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No longer running the show, Trump left scowling for small crowd inside hermetically secured courtroom

Trump arraignment

Former President Donald Trump appears in court for his arraignment on charges related to falsifying business records in a hush money investigation, Tuesday, April 4, 2023, in New York. (Andrew Kelly/Pool Photo via AP)

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For what felt like the first time in Donald Trump’s lengthy history with the court system, the former president let his lawyers do the talking. He clearly didn’t like it.

The site of Trump’s first brush as a defendant in the criminal justice system, Manhattan Supreme Court Justice Juan Merchan’s 15th-floor courtroom was a cavernous, yet claustrophobic setting, for the proceedings. The room itself had a towering Art Deco design, with angular lights jutting down from the high ceiling, shining institutional fluorescent lighting over the wooden pews. Like many New York criminal courtrooms, the phrase “IN GOD WE TRUST” loomed over the bench casting judgment.

Though tall, the main room had only a few dozen reporters watching the most closely scrutinized arraignment in U.S. history. Due to the judge’s 11th-hour order, reporters jotted down notes on pads rather than their computers. The massive security presence heightened the feeling of constraint. Officers directed journalists’ movements at every turn. Credential checks were compulsory. There were two security screenings. Once inside, reporters sat in wooden pews surrounded by court officers on either side. Their commanders and Secret Service members shared updates with each other about the movements of the hearing’s central players.

Once the gallery had filled, the prosecution entered, followed by the defense.

When Trump finally entered the courtroom, he seemed to lose all of his instincts as a showman, reality TV star and president of the stump speech. As his lawyers promised, he wasn’t wearing handcuffs, in what some legal experts regard as a striking departure from usual procedures. But Trump didn’t look free. His footsteps plopped on the ground heavily until he reached his seat, between his celebrity attorney Joe Tacopina and his company’s longtime lawyer Susan Necheles. Court officers guarded him from behind, and photographers aimed their telephoto lenses from the jury box for a fleeting moment. Trump didn’t move or say much after that, except to give one-to-four-word answers when prompted.

“Not guilty,” Trump said after the clerk formally revealed the charges.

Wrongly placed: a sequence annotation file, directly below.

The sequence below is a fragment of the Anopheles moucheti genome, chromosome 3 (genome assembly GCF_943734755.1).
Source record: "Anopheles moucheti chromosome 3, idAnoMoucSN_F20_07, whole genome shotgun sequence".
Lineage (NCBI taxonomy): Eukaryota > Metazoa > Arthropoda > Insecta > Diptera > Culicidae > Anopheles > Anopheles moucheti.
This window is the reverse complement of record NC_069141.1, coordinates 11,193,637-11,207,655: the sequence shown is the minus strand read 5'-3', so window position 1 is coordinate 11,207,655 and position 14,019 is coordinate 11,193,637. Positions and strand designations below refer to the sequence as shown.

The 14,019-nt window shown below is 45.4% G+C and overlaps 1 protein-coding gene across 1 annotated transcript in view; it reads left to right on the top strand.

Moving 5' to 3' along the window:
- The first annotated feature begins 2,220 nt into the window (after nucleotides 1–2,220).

He replied “Yes” and “Okay, thank you” when informed by Merchan about his right to be present. Yet Trump’s presence felt smaller than it had in years, transforming into what he had become: a defendant in a criminal case.

Due to intense security, only 60 spectators could see this making low of the former president of the United States, in person, in real-time, for the better part of an hour. Some 210 more had simulated access through closed-circuit TV. The only words court-watchers heard the defendant speak inside were subdued, staccato replies to prompts by Justice Merchan.

This was the same judge Trump claimed “HATES ME.” Trump went right back to attacking Merchan, his wife and his daughter hours after the hearing. It was an even more brazen provocation in light of what Merchan had warned Trump earlier that day.

“Please refrain from making comments or engaging in conduct that has the potential to incite violence, create civil unrest, or jeopardize the safety or well-being of any individuals,” Merchan said, adding that Trump also shouldn’t do anything that “jeopardizes the rule of law.”

If Trump felt any defiance about the remark, he didn’t show it then. He politely answered the judge’s queries curtly, quietly and respectfully, and then, that evening, noisily unloaded on His Honor before a crowd at Mar-a-Lago.

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Law&Crime's managing editor Adam Klasfeld has spent more than a decade on the legal beat. Previously a reporter for Courthouse News, he has appeared as a guest on NewsNation, NBC, MSNBC, CBS's "Inside Edition," BBC, NPR, PBS, Sky News, and other networks. His reporting on the trial of Ghislaine Maxwell was featured on the Starz and Channel 4 documentary "Who Is Ghislaine Maxwell?" He is the host of Law&Crime podcast "Objections: with Adam Klasfeld."